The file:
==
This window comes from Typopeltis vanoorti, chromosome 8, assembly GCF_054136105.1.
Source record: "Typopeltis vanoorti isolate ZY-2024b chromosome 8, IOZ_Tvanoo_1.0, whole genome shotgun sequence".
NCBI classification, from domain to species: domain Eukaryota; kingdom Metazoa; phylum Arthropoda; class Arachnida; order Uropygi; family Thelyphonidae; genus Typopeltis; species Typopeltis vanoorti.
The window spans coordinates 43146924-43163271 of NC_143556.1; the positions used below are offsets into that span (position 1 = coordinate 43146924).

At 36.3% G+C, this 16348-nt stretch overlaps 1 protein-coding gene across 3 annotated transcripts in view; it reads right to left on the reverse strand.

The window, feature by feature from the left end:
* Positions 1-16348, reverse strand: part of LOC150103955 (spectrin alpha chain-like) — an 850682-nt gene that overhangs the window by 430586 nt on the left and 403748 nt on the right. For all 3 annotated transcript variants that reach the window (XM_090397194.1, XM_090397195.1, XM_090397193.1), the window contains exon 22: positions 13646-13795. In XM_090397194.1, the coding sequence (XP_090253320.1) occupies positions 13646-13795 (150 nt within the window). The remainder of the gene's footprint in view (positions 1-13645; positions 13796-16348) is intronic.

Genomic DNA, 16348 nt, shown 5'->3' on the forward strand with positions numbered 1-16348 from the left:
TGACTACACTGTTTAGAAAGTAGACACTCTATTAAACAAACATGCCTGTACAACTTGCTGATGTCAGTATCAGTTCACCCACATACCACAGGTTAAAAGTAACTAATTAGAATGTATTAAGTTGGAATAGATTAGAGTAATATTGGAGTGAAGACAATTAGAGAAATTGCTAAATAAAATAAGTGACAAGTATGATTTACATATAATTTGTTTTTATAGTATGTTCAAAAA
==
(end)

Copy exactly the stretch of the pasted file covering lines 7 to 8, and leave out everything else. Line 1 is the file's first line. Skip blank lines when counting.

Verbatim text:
* Positions 1-16348, reverse strand: part of LOC150103955 (spectrin alpha chain-like) — an 850682-nt gene that overhangs the window by 430586 nt on the left and 403748 nt on the right. For all 3 annotated transcript variants that reach the window (XM_090397194.1, XM_090397195.1, XM_090397193.1), the window contains exon 22: positions 13646-13795. In XM_090397194.1, the coding sequence (XP_090253320.1) occupies positions 13646-13795 (150 nt within the window). The remainder of the gene's footprint in view (positions 1-13645; positions 13796-16348) is intronic.

Genomic DNA, 16348 nt, shown 5'->3' on the forward strand with positions numbered 1-16348 from the left: